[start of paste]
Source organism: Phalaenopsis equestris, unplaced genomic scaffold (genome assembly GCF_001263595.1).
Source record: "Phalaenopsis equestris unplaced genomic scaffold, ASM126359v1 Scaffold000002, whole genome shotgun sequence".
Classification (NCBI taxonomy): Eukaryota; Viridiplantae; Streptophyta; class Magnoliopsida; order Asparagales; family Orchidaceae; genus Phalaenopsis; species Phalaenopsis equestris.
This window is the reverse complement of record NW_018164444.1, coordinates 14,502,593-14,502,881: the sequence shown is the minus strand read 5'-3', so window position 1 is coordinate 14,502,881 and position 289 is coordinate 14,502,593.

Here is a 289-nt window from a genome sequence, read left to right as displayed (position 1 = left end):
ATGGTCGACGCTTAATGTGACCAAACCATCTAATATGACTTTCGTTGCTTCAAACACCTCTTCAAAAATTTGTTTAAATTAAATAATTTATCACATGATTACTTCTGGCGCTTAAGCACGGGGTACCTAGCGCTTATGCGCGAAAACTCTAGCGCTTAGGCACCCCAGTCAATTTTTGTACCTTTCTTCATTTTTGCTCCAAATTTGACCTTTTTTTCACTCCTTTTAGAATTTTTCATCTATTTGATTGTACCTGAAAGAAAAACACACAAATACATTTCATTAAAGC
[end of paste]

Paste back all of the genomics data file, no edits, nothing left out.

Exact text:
Source organism: Phalaenopsis equestris, unplaced genomic scaffold (genome assembly GCF_001263595.1).
Source record: "Phalaenopsis equestris unplaced genomic scaffold, ASM126359v1 Scaffold000002, whole genome shotgun sequence".
Classification (NCBI taxonomy): Eukaryota; Viridiplantae; Streptophyta; class Magnoliopsida; order Asparagales; family Orchidaceae; genus Phalaenopsis; species Phalaenopsis equestris.
This window is the reverse complement of record NW_018164444.1, coordinates 14,502,593-14,502,881: the sequence shown is the minus strand read 5'-3', so window position 1 is coordinate 14,502,881 and position 289 is coordinate 14,502,593.

Here is a 289-nt window from a genome sequence, read left to right as displayed (position 1 = left end):
ATGGTCGACGCTTAATGTGACCAAACCATCTAATATGACTTTCGTTGCTTCAAACACCTCTTCAAAAATTTGTTTAAATTAAATAATTTATCACATGATTACTTCTGGCGCTTAAGCACGGGGTACCTAGCGCTTATGCGCGAAAACTCTAGCGCTTAGGCACCCCAGTCAATTTTTGTACCTTTCTTCATTTTTGCTCCAAATTTGACCTTTTTTTCACTCCTTTTAGAATTTTTCATCTATTTGATTGTACCTGAAAGAAAAACACACAAATACATTTCATTAAAGC